Anna Hutt didn’t agree with her son, Payton Casteel, when he told her that he had listed himself as an organ donor on his driver’s license.
The 16-year-old boy listened to his mother’s reasoning for staying off the list; she explained that no one should leave the world without all of the parts they had coming into it. But ultimately, he went against her wishes when he got his learner’s permit, telling her that he hoped his decision would help save a life.
Little did he know just how impactful that decision would be.
Casteel had only been a student driver for a few weeks when his life was prematurely cut short.
“Payton was so intelligent and loved playing pranks on people,” describes his mom, Anna Hutt, who now lives in Clarinda, Iowa. “He was great with computers, enjoyed welding, working on cars and his dirt bike.”
An avid dirt bike fan, the teen had been riding without a helmet when he was struck by a van; between the lack of head protection and the severity of the impact, he passed away from his injuries shortly following the accident.
Hutt was heartbroken. Describing her son as intelligent, she explained that he “loved playing pranks on people”, and was into computers, cars, dirt bikes, and welding.
While she had to get used to the fact that she’d buried her own child in Coin, Iowa, though, Hutt was given a bittersweet follow-up a year later from a man living just a few hours away.
In 2007, grandfather Gary Flint of Lexington, Nebraska was given the kind of news no one ever wants to hear — his heart was failing.
He was diagnosed with nonischemic cardiomyopathy, a condition that results in the swelling of the heart. For the next seven years, he went about his life, continuing to work and remain active — but by 2014, his heart was no longer in good functioning order.
He was referred to the Nebraska Medicine’s Heart Failure and Transplant Program, where he was given grim news. With just a four percent of his current heart working to keep him alive, the older man had just a few months to live if doctors were unable to find him a matching donor. Given his condition and heart availability, things didn’t look positive.
“Gary, you’re a very sick man,” Flint remembered his doctor telling him. “I’m not sure if we will get you a heart in time.”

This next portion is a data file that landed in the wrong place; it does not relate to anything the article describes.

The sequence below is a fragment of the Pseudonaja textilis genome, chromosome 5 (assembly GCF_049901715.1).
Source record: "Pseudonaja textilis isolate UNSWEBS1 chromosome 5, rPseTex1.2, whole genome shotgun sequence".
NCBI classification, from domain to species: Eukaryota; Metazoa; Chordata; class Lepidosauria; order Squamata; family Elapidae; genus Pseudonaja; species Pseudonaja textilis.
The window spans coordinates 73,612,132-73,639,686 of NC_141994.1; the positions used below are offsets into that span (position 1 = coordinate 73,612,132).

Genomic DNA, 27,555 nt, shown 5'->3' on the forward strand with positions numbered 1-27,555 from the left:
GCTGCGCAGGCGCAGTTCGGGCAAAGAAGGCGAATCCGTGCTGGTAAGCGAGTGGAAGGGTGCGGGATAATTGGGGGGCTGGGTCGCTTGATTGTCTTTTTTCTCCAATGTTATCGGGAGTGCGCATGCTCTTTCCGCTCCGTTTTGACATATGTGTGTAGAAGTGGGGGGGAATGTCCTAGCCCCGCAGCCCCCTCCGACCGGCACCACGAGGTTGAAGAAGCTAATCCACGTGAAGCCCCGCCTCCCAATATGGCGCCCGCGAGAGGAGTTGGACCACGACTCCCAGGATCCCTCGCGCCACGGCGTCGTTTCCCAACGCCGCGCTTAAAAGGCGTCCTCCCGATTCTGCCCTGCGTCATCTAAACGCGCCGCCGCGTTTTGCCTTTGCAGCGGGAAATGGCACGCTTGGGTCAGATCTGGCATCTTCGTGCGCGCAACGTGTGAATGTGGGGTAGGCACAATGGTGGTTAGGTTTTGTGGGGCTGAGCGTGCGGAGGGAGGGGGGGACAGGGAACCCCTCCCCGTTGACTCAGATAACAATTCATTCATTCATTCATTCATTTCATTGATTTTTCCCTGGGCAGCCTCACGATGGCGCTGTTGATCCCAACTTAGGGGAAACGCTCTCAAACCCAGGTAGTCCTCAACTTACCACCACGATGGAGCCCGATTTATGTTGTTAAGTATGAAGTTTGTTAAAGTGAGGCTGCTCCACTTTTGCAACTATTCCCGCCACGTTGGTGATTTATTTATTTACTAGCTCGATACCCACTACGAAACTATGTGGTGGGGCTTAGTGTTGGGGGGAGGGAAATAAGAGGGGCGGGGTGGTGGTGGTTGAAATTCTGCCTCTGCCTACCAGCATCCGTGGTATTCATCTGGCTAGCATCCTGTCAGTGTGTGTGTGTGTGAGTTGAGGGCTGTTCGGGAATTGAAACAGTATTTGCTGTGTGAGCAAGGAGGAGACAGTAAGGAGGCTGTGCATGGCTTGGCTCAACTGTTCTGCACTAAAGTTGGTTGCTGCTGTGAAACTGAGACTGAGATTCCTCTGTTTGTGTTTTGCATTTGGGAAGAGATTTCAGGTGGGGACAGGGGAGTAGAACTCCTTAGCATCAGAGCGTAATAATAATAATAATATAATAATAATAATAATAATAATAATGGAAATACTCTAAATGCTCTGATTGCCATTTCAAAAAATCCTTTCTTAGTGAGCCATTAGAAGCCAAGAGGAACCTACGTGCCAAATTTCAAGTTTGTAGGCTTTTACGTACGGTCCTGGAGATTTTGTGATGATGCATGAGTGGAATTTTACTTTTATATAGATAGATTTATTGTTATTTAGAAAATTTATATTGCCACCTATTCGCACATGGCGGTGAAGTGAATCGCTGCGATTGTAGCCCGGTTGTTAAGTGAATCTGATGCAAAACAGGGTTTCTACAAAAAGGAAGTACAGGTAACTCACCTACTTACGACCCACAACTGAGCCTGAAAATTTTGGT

Six days later, the nurses had a different story.
Flint was prepped for a transplant to be brought in from a match in nearby Iowa — while Flint didn’t know it at the time, it came from none other than the 16-year-old Casteel. While Hutt was heartbroken over the loss of her son, his decision to become a donor—driven by his desire, she explained, to help people—his organs were busy at work saving seven separate lives, one of which was Flint’s.
A year after his transplant, he reached out to Hutt, letting her know how much her son’s heart meant to him.
“I mean, given life again? When they say “a week [to live].” Yeah—given life,” Flint said of how grateful he was to Casteel’s decision.
Today, Gary met Payton's mother, Anna Hutt, for the first time at Nebraska Medicine. The two have been writing and talking on the phone for nearly two years.
He now had two birthdays, he explained to her. He told people he was “64, going on 18”; while he had the body of a 64-year-old man, he still had the heartbeat of a vibrant, caring 17-year-old teenager. He celebrated getting older every year, but also May 23rd – which was the day that he’d received Casteel’s heart and gotten a second chance at life.
“I couldn’t think of a better person to have gotten his heart,” Hutt said of Flint.
Two years after they first started corresponding, Hutt and Flint decided to meet in person on a very special day.
The two were introduced face-to-face on Mother’s Day, then Hutt got to do something incredible; listen to her son’s heartbeat again, inside Flint’s chest.
In 2007, Gary was diagnosed with nonischemic cardiomyophathy, an enlargement of the heart. By May 2014, approximately…
In the aftermath of everything, Hutt had a very special message to the public. The difference her son made, she explained, had completely changed her perspective on organ donation; she now wants others who may have felt like she did to realize how much they could do for others with a change of heart.